Safeguards for existing rights

    11(1)  A person's reliance on a Convention right does not restrict—

    any other right or freedom conferred on him by or under any law having effect in any part of the United Kingdom; or his right to make any claim or bring any proceedings which he could make or bring apart from sections 7 to 9.

    . . .

    Freedom of thought, conscience and religion

    12(1)  If a court's determinations of any question arising under this Act might affect the exercise by a religious organisation (itself or its members collectively) of the Convention right to freedom of thought, conscience and religion, it must have particular regard to the importance of that right.

    . . .

    Statements of compatibility

    19(1)  A Minister of the Crown in charge of a Bill in either House of Parliament must, before Second Reading of the Bill—make a statement to the effect that in his view the provisions of the Bill are compatible with the Convention rights . . .; or make a statement to the effect that although he is unable to make a statement of compatibility the government nevertheless wishes the House to proceed with the Bill.

    . . .

    Short title, commencement, application and extent

    . . .

    22(6)  This Act extends to Northern Ireland.

    . . .

  130.  The following points need to be made about the HRA 1998 from 2 October 2000:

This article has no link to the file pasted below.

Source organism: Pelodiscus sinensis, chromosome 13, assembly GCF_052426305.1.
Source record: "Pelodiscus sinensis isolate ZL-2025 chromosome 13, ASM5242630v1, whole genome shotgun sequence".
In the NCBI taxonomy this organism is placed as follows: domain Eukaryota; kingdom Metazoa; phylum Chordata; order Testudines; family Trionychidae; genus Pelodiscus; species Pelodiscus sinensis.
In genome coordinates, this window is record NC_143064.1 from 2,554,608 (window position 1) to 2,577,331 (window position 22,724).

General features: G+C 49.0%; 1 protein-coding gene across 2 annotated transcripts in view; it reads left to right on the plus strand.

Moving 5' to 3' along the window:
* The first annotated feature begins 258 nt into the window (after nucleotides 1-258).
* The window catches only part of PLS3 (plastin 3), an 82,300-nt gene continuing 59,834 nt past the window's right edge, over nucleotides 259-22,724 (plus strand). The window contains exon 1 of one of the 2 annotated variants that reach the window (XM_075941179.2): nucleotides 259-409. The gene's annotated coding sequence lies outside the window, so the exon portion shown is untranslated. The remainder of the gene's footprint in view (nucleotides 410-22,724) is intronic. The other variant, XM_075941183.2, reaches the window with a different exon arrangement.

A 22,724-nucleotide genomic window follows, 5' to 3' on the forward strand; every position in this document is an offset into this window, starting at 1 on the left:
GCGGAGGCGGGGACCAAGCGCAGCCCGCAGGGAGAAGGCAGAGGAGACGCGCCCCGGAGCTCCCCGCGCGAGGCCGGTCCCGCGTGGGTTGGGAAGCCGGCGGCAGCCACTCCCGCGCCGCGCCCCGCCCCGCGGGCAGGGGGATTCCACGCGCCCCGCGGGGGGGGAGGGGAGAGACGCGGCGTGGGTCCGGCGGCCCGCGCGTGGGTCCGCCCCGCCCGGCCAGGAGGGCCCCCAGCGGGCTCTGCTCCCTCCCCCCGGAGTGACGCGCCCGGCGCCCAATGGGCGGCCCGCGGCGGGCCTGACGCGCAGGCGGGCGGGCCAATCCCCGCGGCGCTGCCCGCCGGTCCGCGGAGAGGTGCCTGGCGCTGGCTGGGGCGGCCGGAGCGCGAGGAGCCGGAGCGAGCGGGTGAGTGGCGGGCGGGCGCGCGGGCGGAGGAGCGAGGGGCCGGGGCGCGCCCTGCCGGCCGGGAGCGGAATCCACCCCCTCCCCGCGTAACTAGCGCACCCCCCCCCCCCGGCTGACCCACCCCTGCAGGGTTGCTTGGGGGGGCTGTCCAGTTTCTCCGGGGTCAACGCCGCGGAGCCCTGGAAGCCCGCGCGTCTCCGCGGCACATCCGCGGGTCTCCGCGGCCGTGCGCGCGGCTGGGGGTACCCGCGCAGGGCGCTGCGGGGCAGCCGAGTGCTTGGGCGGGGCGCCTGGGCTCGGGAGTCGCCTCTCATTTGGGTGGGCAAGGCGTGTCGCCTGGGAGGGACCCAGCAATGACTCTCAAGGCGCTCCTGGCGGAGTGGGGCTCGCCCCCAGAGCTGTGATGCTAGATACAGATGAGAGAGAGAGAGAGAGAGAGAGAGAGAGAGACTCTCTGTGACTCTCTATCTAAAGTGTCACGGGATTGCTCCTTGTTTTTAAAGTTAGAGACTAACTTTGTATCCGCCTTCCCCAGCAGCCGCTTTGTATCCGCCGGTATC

—  the rights remain those in the ECHR in international law. They are not incorporated in domestic law. Thus, it is possible to designate derogations and reservations, processes of international law (long title, s 1 (1)-(2));

    —  domestic courts have to take account of Strasbourg jurisprudence. Rules of precedent do not apply. And domestic jurisprudence is a particular national interpretation of the ECHR (s 2(1));

    —  all legislation must be read and given effect, so far as it is possible to do so, so it is compatible with the ECHR. This applies to the PPNIA 1998. It also means the Parades Commission's Code of Conduct, procedural rules and guidelines (s 3(1) & 21(1));

    —  a court cannot strike down incompatible legislation. Parliamentary sovereignty is maintained. However, it can make a declaration, of which parliament may then take account (indeed a minister of the crown may amend primary legislation with a remedial order) (ss 4(2) & 10 & sch 2);

    —  section 6(1) binds the Parades Commission to act in a way which is compatible with Convention rights. There is no doubt that the Parades Commission is a public authority under subsection (3). Subsection (2) is unlikely to provide a defence, that the PPNIA 1998 limits the discretion of the Parades Commission. (It also means the courts—because of paragraph (3)(a)—have to act in a way which is compatible with a Convention right, in reviewing a Parades Commission decision, or, arguably, more generally. Query: whether this is limited to Convention rights in the judicial process? And whether there is a relationship with section 7(1)(b) & (6)?).